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A lot of theoretical formulas exist for finding the moment coefficient for airfoils, but I have been confused by how to get the moments for a wing. I came up with three related questions that have been confusing me a lot:

  1. If I know the moment coefficient at each spanwise station for the wing (so the moment coefficient for each airfoil used along the span), how can I get the moment coefficient for the whole wing? Is it just a weighted integral? If so, what's the formula look like?

  2. How does one find the moment coefficient for a straight tapered wing?

  3. How does one find the moment coefficient for a swept wing?

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You can use the Lifting Line Theory to first calculate the downwash at each spanwise station, which are then converted to the induced AOA ($\alpha_i$).

The sectional moment coefficient and lift coefficient are:

$$c_m = c_{m_0}+c_{m_\alpha}(\alpha-\alpha_i)$$

$$c_l=c_{l_0}+a(\alpha-\alpha_i)$$

To get the total moment of a straight tapered wing (about the root chord leading edge for simplicity), it's a simple integration away, noting that the sectional moment is usually about the 1/4c of the local chord:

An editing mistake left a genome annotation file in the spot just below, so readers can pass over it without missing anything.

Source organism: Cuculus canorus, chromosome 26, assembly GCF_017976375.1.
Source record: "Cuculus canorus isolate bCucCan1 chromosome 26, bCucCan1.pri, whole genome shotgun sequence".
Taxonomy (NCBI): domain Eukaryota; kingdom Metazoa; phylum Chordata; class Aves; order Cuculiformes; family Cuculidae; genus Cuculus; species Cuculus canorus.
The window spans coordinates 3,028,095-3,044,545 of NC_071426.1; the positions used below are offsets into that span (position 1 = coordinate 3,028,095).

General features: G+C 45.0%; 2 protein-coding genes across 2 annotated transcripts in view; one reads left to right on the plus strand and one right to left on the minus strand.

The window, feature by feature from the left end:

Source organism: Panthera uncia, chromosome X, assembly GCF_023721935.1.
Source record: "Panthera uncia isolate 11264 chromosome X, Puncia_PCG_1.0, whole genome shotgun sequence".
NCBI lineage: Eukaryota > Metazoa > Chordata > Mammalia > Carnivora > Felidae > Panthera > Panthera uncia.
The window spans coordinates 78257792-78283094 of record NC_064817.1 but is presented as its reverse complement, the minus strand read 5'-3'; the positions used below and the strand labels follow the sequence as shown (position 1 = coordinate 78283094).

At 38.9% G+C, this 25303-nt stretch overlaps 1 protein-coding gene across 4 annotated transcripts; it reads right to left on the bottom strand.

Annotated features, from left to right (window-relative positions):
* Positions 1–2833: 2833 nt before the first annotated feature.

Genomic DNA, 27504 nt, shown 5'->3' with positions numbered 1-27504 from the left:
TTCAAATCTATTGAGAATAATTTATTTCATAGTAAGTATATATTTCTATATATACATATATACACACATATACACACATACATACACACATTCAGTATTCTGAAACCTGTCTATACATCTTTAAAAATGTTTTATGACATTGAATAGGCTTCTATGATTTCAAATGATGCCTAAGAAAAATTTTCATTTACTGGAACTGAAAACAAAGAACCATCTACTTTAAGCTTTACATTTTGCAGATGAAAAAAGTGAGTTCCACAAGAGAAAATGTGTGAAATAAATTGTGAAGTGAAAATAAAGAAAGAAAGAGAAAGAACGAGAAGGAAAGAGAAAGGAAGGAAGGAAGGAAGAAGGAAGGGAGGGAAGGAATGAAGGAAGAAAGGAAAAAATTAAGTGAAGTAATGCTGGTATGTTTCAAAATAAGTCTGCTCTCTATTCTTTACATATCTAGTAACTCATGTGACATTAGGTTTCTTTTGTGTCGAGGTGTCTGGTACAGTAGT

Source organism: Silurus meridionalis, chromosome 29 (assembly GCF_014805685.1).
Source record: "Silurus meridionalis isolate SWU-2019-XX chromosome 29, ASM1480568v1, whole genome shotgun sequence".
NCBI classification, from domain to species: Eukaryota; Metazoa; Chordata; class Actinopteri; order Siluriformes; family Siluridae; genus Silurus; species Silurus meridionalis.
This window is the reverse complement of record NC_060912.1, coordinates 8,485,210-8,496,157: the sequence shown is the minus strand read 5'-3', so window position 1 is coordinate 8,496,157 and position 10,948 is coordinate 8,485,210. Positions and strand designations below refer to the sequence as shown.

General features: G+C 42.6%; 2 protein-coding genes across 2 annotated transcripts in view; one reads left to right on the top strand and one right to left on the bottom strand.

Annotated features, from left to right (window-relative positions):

$$M_{LE} = q_\infty \int_{-b/2}^{b/2}{\left[ c(y)c_m(y)-\left(x_{LE}(y)+\frac{1}{4}c(y)\right)c_l(y) \right]c(y)dy}$$

where $c$ is the local chord length, $x_{LE}$ is the distance from the root LE to the local leading edge, and $q_\infty$ is the free-stream dynamic pressure. You'll have to normalize against a reference chord (e.g. MAC) to get the moment coefficient.

Finite large sweep wings have crossflow gradient that would render Lifting-Line Theory unreliable. You'd have to use a vortex surface method, such as Vortex Lattice, to derive accurate predictions.

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  • $\begingroup$ For the total moment of a tapered wing, you calculated M_LE about the root chord leading edge. Does the moment coefficient change if you were to use any other station (say b/4 leading edge or tip leading edge)? $\endgroup$
    – Nick Hill
    Jun 25, 2020 at 19:55
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    $\begingroup$ @NickHill Of course it will change. That's why it's very important to note where the moments are calculated. $\endgroup$
    – JZYL
    Jun 25, 2020 at 20:16
  • $\begingroup$ I just noticed that your equation for M_LE has units of Moment*length. This is because the integral has c(y) and you integrate from -b/2 to b/2 and also multiply by Sref. Is the formula correct? It would help if you showed or linked the derivation. $\endgroup$
    – Nick Hill
    Jun 25, 2020 at 21:09
  • $\begingroup$ @NickHill Thanks for spotting the mistake. There was an extra S_ref. This is pretty elementary moment summation. $\endgroup$
    – JZYL
    Jun 25, 2020 at 21:14
  • $\begingroup$ I think the formula still may have a units issue. The units you have on the right hand side are Force (not moment). Right? $\endgroup$
    – Nick Hill
    Jun 25, 2020 at 21:18

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